Structural Steel Sizes
The predominant structural steel sizes can be found here which wide flange sections and properties that use during beam design process to select steel beam sizes for floor or roof beam. The other structural steel beam dimensions, square steel tubing can be found here or for rectangular steel tubing click here These pdfs are the same steel beams sizes used by steel mill and retail steel warehouse for steel I beam prices or structural steel prices.
Steel angles, pipes, and channels are also part of structural steel but in most cases are more in supporting role. For example, floor framing beams and girders are mostly wide flange or I beam that spans 30 feet to 50 feet depending on the architectural or serviceability need of the structure. Between those long spans there are purlins mainly to cut down the spans to meet metal deck span requirements. Due to the span of 30+ feet long the wide flange suited the job best. Between those purlins there may be a need for drainage pipes to pass thru the floors down to the ground. To allow the drainage pipes penetrate thru the slab will require additional frames to strengthen the metal deck and the concrete floor. This is where smaller steel members such as steel angles and channels come in handy. For 10 feet span between purlins, two C8x11.5 steel channel may be used along with two angles that can span between the two channels to form the hole.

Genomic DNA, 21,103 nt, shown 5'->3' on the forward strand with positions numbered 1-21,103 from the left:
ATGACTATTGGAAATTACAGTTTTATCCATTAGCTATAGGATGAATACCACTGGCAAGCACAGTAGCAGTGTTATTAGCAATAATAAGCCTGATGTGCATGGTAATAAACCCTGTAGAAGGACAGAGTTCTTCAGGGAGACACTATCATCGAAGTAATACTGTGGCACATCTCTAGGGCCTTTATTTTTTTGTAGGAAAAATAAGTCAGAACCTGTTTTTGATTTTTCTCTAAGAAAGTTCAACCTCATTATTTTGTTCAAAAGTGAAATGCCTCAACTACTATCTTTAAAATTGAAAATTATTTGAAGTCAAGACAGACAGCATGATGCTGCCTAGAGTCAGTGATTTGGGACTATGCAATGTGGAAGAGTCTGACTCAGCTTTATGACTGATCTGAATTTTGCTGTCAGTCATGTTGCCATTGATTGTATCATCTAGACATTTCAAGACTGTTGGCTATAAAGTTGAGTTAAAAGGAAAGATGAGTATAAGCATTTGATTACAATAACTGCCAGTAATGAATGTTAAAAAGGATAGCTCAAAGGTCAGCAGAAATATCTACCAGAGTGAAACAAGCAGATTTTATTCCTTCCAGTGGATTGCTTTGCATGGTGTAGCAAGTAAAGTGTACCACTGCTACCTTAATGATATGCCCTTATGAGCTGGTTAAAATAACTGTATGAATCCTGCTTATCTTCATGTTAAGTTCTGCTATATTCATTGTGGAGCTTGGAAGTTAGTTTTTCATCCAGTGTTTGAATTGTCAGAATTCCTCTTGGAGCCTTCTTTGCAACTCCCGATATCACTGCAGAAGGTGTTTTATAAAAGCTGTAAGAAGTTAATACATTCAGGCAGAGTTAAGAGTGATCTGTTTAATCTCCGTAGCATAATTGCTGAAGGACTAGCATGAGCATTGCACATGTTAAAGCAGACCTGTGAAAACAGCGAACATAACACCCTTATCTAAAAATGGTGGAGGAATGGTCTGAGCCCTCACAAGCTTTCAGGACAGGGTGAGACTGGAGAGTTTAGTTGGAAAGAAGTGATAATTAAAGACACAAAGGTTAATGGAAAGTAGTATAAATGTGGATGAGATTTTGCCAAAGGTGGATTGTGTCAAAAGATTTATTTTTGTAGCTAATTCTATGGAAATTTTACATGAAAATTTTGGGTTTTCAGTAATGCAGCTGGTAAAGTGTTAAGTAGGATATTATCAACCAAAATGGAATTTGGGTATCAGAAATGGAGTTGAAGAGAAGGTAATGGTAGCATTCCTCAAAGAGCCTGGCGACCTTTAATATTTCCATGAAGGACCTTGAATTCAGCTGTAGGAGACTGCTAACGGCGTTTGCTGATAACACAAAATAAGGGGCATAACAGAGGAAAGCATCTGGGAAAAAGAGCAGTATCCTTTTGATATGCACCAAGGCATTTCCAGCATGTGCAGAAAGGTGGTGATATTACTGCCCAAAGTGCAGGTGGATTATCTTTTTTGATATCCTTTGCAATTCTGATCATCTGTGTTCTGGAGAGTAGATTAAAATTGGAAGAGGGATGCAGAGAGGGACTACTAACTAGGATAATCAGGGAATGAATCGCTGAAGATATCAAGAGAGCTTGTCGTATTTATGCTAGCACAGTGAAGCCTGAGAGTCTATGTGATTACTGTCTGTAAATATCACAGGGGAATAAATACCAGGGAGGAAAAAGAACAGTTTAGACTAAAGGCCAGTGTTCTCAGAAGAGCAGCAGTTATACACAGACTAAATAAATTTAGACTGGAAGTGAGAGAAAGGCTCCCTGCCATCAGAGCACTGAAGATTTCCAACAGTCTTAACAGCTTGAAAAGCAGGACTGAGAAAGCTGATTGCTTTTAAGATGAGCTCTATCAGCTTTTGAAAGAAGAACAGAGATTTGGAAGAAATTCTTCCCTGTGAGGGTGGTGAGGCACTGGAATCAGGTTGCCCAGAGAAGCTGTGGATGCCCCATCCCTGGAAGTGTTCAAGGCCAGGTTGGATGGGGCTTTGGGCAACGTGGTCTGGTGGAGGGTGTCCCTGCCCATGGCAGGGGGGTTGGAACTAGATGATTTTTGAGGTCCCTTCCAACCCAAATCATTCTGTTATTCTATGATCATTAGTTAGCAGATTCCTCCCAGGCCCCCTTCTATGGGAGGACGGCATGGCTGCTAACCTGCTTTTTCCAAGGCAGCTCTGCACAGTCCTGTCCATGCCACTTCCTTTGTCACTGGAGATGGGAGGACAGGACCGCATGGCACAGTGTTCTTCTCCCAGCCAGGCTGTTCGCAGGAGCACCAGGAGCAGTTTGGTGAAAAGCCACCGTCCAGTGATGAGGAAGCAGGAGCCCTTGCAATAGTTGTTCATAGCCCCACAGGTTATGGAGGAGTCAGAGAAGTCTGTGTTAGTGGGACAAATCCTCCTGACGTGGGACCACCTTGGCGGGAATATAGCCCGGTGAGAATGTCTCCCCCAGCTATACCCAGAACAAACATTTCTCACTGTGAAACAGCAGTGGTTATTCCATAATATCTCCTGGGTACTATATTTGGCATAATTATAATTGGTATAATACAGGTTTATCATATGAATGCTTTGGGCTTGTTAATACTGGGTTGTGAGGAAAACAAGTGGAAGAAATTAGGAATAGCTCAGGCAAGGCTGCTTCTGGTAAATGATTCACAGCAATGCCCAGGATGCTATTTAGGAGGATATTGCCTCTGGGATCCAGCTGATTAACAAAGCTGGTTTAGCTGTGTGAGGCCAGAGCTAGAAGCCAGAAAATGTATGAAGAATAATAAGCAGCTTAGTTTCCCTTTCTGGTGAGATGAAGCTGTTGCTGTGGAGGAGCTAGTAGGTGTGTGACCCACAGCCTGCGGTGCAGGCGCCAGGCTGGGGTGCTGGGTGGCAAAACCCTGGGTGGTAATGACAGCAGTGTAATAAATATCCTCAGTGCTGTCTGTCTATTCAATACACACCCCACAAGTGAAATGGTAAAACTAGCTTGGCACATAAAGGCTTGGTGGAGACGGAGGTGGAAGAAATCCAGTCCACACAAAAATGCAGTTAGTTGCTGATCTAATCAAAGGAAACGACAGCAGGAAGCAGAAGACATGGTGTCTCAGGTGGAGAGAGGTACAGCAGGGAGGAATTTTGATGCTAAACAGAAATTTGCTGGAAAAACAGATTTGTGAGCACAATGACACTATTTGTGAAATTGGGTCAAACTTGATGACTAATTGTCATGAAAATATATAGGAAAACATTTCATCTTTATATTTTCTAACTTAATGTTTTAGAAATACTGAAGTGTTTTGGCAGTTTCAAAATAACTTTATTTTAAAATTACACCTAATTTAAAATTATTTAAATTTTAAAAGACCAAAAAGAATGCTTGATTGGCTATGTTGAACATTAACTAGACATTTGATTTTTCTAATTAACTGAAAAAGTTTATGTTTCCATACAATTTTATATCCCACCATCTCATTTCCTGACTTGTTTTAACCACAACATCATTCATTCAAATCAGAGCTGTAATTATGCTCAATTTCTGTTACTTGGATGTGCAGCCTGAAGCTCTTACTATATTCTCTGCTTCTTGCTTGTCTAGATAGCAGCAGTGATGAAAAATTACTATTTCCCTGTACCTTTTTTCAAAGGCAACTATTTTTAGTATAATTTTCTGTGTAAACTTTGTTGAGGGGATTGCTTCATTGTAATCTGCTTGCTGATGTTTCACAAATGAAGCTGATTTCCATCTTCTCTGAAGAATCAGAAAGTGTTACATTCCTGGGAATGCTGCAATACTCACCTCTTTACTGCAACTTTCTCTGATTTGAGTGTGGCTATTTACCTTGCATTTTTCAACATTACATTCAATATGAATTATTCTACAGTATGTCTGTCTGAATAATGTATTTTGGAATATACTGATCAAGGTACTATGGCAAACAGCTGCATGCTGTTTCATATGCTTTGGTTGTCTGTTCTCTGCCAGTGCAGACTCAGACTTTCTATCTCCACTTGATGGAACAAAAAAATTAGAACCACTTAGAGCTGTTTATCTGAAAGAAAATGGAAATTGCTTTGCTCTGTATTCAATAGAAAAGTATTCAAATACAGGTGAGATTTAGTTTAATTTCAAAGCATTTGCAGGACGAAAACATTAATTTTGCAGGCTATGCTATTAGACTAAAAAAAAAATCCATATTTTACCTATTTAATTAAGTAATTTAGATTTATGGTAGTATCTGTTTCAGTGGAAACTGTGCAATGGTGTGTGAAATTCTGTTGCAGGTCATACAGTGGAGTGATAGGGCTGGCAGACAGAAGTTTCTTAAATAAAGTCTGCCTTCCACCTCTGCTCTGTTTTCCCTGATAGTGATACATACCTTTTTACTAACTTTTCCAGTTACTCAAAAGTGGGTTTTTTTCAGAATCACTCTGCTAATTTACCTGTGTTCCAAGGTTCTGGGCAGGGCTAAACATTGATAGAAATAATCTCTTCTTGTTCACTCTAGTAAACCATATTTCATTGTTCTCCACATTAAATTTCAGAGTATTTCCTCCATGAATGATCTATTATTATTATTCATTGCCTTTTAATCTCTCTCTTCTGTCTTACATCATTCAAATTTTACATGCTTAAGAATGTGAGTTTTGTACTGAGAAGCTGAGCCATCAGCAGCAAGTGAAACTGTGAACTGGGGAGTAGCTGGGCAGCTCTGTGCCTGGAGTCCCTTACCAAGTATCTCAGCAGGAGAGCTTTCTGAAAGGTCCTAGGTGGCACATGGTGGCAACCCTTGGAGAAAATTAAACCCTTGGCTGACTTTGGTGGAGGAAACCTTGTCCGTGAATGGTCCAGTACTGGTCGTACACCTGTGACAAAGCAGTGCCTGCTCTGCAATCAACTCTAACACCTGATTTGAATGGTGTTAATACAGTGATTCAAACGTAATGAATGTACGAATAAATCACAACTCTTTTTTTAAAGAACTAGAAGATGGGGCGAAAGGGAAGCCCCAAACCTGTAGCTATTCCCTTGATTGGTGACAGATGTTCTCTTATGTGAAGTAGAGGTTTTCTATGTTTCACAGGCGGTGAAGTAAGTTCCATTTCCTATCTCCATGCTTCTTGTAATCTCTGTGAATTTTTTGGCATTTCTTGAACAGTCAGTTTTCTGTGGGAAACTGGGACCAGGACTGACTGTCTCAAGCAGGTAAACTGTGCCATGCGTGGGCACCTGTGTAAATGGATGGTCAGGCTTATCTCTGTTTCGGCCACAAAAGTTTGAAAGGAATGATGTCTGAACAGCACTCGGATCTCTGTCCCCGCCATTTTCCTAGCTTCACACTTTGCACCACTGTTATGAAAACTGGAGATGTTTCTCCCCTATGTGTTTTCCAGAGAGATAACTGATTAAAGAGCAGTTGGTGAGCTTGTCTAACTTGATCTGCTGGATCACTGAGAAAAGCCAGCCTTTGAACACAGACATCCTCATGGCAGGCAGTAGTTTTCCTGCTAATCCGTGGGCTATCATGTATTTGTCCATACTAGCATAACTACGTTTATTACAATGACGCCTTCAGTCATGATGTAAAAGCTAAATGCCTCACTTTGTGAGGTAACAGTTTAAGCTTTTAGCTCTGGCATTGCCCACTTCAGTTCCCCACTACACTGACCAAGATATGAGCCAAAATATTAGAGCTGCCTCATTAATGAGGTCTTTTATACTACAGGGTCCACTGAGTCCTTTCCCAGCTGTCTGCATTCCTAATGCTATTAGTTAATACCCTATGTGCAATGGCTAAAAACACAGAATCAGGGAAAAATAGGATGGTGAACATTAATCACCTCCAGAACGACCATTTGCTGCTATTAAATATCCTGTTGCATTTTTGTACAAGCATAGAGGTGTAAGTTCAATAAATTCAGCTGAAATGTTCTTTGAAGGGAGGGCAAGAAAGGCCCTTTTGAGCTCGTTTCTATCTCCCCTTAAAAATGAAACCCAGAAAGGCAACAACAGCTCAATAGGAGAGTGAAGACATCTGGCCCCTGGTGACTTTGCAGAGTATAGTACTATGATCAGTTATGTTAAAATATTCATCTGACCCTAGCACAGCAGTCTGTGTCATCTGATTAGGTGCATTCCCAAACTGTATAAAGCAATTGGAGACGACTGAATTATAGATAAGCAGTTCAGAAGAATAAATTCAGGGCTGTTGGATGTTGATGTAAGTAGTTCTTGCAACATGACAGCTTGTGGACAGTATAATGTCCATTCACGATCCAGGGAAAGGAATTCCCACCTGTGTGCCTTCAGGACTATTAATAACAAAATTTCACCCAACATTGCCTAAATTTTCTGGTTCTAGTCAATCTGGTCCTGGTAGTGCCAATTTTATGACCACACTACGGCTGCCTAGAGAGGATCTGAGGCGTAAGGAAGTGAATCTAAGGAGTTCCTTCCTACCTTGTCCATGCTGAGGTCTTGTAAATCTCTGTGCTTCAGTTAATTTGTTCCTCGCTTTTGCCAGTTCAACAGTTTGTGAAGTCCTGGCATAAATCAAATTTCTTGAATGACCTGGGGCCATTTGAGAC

Working with floor penetrations on design-built projects can be very challenging because the information to locate the floor penetrations may not be available at the time the steel detailing was done. In such incident, the only thing to do is install the extra steel in the field.
The pressure for time in following aggressive schedule as most construction projects do, the information may not be available till after the concrete is poured and the steel frames fireproofed. Once the composite decks are poured, other trades such as metal stud framers, electrical and mechanical contractors are in doing their respective work.
This was exactly what happened on a 12,000 ton structural steel project I worked on.
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